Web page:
Saturday, October 30, 2010

Things I Don't Understand

A little piece on an odd decision Adidas by Mike Rogoway

Adidas America wants to sell its north Portland headquarters to raise money for operations, then lease back the property in a long-term deal.

This confuses me. Long-term interest rates are at historic lows, so how is it that this is a good way to raise capital? Either Adidas should be able to borrow directly or at the very least should be able to use the property to secure a very low interest loan against it.

But I am not a finance guy...still I wish someone would explain this to me.


The Oriole Way said...

First, the most basic of accounting identities: A balance sheet has two sides, assets and capital (which is, basically, liabilities + equity). For every dollar in assets, there must be corresponding dollar in capital.

Capital, like everything else in life, is not free. Since Adidas owns it's real estate, the firm carries the asset on its balance sheet along with a corresponding dollar amount of capital. If the company does not sell its building in order to invest in new projects, it must raise new capital, thus increasing the size of its balance sheet. This new capital could be equity (and thus dilutive of current shareholders) or debt (and change the risk profile of the firm's capital structure). There could be covenants on existing debt that prevent the firm from taking on new liabilities (because of debt/equity ratios, interest coverage, etc).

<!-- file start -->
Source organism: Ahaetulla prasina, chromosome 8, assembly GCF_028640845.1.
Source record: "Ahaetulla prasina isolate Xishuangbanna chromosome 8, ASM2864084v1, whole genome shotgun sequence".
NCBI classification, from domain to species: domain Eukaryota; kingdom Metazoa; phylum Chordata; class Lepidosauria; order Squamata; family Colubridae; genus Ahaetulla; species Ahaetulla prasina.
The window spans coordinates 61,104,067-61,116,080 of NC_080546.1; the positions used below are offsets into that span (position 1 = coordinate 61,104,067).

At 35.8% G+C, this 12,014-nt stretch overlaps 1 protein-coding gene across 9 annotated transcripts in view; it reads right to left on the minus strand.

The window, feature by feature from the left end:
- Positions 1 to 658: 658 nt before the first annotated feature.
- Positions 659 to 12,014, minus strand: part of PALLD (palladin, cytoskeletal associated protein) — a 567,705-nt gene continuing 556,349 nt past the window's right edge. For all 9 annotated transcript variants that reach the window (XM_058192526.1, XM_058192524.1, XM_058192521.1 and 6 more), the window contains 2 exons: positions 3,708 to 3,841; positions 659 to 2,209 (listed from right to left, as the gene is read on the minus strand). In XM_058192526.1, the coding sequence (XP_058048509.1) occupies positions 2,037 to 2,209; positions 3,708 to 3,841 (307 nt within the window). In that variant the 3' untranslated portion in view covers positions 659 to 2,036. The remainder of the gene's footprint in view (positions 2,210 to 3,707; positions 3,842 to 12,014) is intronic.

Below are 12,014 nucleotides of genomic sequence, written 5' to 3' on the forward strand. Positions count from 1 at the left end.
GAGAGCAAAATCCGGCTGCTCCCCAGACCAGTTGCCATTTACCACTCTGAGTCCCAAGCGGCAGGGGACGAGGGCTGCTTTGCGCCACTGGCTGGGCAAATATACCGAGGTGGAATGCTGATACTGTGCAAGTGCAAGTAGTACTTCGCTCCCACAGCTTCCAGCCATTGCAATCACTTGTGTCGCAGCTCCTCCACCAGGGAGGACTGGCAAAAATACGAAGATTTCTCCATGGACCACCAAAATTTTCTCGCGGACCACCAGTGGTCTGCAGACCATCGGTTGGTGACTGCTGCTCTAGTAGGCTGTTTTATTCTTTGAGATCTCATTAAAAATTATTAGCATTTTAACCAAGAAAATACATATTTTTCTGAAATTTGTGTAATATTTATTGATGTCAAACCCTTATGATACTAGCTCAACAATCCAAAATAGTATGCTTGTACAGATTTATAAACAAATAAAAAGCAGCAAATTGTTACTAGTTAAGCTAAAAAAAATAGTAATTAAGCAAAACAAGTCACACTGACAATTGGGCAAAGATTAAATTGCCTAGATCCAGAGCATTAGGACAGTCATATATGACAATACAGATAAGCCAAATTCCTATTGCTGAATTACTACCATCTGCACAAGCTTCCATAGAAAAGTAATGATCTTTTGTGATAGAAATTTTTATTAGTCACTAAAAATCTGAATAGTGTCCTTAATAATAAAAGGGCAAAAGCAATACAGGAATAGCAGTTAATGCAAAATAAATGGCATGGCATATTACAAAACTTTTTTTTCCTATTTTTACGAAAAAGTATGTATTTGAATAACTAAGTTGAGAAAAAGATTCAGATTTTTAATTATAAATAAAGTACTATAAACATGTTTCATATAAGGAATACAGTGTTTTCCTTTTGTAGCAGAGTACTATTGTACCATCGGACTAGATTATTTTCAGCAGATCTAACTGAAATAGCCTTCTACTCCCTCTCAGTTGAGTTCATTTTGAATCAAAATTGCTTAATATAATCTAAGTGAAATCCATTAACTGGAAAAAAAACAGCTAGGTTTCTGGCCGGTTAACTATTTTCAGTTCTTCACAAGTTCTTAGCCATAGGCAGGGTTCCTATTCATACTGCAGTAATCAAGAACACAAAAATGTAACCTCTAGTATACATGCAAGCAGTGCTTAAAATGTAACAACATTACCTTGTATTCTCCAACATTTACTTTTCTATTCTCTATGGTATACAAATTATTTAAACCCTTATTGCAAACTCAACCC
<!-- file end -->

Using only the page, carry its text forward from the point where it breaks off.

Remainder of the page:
Alternatively, it could be some sort of tax play, since lease payments are fully deductible operating expenses while capital payments on debt are not (though depreciation on the assets would be). Especially if we are near the bottom for prices of commercial real estate (meaning that market value and book value of the assets either represents a loss on the sale to Adidas or at most a small gain), this could be a reasonable hypothesis.

Patrick Emerson said...

Ahhh...this last hypothesis makes a lot of sense.